The Crater of Diamonds State Park is the only diamond mine in the world that is open to the public for mining. Arriving at the Crater of Diamonds State Park you'll see people wandering around with pick axes, 5 gallon buckets, trowels, box screens and wearing heavy rubber mucking boots. And here came Denny and I with our little gardening trowel and a small little bucket and knee pad--what rank amateurs we were! But we were soon to find that you can rent (for a large deposit) all the tools you need to either dry-screen or wet-screen for diamonds here at the park.Upon entering the visitor center/mine entrance you will pay your $7 adult entry fee (no senior discount, sigh) and then you are pointed in the direction of the mine. There is a small display of rough diamonds in the lobby of the visitor center so you at least have an idea of what you are looking for. Walking downstairs to the video area, there are some story boards that tell of finds by other people and there's a brief video clip on how to dry screen for diamonds and one on how to wet-screen for them. Then you walk to the cashier where you can purchase trowels, plastic booties, bags and other supplies or you can rent a basic kit (bucket, shovel, two screens) for your search. Then you walk out to the mine, which is simply 37 acres of plowed field.There is no rhyme or reason as to how you'll find diamonds or where. They have been found by people walking along the furrowed rows and simply picking them up, by people digging down deep and washing buckets of gravel in the sluice area and by people shaking a shovel's worth of dirt through a box screen. Denny and I rented a box screen which Denny used while I hand-sifted through the dirt. You are told that you should lo0k for "the sparkle" but unfortunately we picked a cold, damp, dreary, overcast day to go to the park so we didn't have that advantage. Plus it had rained on Monday so the ground was damp to sit upon and to try to work through the box screen was difficult as in places digging in the soil would just bring up clay-like lumps of dirt. We did work through the greenish colored soil that is known to bear diamonds but alas, there was no joy in Mudville this day. On the 20th of March someone went home with a 2 carat white diamond but we were diamond-less on this search. It was fun, but we left sooner than we would like because it was cold and windy and we became thoroughly chilled which took away from our little adventure. We would both like to return someday but the next time we would bring something to sit upon, either a waterproof mat or a camp stool or folding chair and I would make sure it's a bright sunny day and that the park staff had recently plowed the fields (apparently they do that every so often.) Overall it was a good experience and we definitely would return if we were ever in the area again.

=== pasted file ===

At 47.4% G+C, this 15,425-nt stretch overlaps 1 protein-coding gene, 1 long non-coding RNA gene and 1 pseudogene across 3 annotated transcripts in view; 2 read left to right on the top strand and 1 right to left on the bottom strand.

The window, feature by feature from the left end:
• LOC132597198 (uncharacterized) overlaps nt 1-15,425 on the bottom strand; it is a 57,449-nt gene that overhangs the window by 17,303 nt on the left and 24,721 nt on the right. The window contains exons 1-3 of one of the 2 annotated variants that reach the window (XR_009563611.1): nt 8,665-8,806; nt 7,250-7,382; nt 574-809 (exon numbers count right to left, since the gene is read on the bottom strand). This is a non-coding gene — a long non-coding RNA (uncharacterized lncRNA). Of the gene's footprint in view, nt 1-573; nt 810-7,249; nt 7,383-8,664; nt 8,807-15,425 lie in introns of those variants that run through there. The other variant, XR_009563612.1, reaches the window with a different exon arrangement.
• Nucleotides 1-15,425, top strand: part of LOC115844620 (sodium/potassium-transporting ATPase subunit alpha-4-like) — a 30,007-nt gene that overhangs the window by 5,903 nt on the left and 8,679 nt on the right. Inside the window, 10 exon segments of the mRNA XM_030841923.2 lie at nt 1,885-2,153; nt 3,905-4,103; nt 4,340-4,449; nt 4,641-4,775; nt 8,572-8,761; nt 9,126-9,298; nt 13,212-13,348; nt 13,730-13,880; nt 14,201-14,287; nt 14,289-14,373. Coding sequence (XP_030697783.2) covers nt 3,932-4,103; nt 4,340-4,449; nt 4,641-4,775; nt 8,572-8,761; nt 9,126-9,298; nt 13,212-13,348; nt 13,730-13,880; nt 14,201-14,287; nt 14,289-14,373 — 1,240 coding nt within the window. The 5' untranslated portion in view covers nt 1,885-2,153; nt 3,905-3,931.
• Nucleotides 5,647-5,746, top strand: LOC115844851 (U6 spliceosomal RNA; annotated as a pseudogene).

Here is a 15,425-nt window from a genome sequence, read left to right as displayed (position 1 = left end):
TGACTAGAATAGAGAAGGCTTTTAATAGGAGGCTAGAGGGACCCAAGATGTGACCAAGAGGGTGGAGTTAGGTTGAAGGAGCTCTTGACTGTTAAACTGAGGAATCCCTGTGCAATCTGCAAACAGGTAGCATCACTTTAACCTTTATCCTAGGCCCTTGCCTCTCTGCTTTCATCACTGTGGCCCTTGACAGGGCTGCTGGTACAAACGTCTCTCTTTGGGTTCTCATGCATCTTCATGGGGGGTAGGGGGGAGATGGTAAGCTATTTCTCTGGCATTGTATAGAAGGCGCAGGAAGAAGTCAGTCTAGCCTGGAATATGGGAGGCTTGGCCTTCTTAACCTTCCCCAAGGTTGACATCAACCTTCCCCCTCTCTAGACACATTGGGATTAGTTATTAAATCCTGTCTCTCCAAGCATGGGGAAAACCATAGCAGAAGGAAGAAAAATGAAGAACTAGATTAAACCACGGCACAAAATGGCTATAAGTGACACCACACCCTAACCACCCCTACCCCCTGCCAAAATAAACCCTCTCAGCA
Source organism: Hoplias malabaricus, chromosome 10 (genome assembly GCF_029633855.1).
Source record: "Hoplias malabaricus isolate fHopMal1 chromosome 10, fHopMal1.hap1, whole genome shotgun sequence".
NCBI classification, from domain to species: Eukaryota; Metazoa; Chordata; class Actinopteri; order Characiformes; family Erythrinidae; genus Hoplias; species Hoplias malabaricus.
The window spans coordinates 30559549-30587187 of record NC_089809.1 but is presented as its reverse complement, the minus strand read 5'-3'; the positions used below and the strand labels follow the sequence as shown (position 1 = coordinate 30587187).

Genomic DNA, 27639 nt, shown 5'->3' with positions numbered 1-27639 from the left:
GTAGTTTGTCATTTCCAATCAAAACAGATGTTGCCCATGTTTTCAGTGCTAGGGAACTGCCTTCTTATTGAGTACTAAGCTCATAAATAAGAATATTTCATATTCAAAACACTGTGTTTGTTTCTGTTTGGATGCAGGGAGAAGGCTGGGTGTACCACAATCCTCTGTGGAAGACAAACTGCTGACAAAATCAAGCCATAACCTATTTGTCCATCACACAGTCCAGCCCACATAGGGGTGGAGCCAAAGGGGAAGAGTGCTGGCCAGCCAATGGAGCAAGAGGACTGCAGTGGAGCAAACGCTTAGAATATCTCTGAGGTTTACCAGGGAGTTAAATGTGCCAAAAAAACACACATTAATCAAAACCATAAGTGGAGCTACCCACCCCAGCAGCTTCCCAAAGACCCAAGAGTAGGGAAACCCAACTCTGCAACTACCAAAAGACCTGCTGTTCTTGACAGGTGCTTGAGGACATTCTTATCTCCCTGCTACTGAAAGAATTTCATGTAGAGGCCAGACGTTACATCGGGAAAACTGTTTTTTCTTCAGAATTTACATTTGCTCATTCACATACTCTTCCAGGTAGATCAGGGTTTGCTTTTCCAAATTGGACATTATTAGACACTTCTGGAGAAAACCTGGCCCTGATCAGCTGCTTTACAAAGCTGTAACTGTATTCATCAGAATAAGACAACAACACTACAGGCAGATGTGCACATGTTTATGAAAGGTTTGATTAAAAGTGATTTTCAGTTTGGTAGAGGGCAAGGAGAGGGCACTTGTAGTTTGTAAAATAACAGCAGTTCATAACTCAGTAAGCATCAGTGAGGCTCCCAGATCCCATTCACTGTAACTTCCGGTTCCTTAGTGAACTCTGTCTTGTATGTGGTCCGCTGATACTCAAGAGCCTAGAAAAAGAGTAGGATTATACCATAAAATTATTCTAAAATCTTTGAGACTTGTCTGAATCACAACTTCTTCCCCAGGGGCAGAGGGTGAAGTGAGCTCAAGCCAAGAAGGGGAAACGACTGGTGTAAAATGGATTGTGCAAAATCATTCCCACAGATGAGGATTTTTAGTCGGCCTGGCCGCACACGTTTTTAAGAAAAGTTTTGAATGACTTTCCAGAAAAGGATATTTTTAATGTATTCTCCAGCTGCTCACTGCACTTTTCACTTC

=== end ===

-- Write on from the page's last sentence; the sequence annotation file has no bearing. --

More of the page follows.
Now I just have to find an emerald mine....